Obamacare’s Marriage Penalty

The Kiss

Isn’t it bad enough that the current federal tax code is full of provisions that penalize married couples with a “marriage penalty?” Now, to add insult to injury, Obamacare (the recently enacted federal healthcare scheme) will also have its “marriage penalty:”

The latest unintended consequence of President Obama’s health care law could be a lower marriage rate, according to the staff of the House Oversight and Government Reform Committee. The committee recently released a study claiming a marriage penalty within Obama’s law could lead to fewer marriages once the law is implemented . . .

The marriage penalty is a result of how Obama’s law allocates tax credits for purchasing health insurance. According to the committee staff, based on estimates from the Joint Taxation Committee, “married couples will receive only 14 percent of the PPACA’s tax credits. At most, only two million married couples (out of nearly 60 million married couples) are projected to benefit from the health insurance tax credit in any year through 2021.”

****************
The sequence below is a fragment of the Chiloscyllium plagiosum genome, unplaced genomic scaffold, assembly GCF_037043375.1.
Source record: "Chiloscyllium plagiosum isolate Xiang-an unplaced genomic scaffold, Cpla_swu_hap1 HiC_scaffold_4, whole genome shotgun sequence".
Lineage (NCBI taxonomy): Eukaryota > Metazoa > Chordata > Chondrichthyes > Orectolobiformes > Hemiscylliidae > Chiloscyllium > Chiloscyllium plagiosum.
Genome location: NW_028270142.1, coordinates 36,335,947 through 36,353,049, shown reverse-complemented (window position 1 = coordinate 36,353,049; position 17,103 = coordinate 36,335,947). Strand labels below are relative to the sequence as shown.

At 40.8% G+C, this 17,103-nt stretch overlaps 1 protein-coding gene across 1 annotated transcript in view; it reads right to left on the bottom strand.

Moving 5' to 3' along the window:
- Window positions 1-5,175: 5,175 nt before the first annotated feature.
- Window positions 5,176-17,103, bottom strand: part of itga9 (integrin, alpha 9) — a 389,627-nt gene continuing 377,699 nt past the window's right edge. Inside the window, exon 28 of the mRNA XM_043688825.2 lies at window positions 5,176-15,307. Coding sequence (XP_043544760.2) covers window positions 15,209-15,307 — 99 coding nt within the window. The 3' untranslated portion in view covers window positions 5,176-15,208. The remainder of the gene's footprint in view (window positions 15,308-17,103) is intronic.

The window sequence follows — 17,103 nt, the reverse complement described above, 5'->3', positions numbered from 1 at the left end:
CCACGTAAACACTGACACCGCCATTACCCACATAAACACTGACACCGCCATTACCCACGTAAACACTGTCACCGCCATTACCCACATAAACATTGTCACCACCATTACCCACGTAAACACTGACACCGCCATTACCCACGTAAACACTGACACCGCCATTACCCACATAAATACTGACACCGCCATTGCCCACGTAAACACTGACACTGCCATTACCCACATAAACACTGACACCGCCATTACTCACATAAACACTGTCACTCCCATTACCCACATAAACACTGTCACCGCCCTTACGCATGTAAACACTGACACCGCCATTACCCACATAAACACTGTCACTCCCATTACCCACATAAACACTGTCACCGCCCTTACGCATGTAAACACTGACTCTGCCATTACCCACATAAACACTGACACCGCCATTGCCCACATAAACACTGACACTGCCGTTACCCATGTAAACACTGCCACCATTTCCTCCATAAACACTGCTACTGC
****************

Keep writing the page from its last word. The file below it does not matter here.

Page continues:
“Obamacare introduces a substantial new marriage penalty into the tax code. Over time, PPACA’s marriage penalty will directly cause fewer individuals to marry,” the report found . . .

Another factor driving PPACA’s marriage penalty is the interpretation of the law denying premium subsidies to a worker’s family if the worker’s employer offers “affordable” insurance for self-only health insurance coverage. Under regulations recently proposed by HHS, as long as an employer offers self-only insurance coverage that is less than 9.5 percent of household income, the family does not qualify for tax credits, regardless of how much a family policy would cost.

According to the report, these aspects of PPACA strongly favor single individuals over those who are married.

I think this government study is being overly generous by calling this an “unintended consequence” of Obamacare. I think you have to really wonder if there are folks in the federal government who don’t like marriage . . .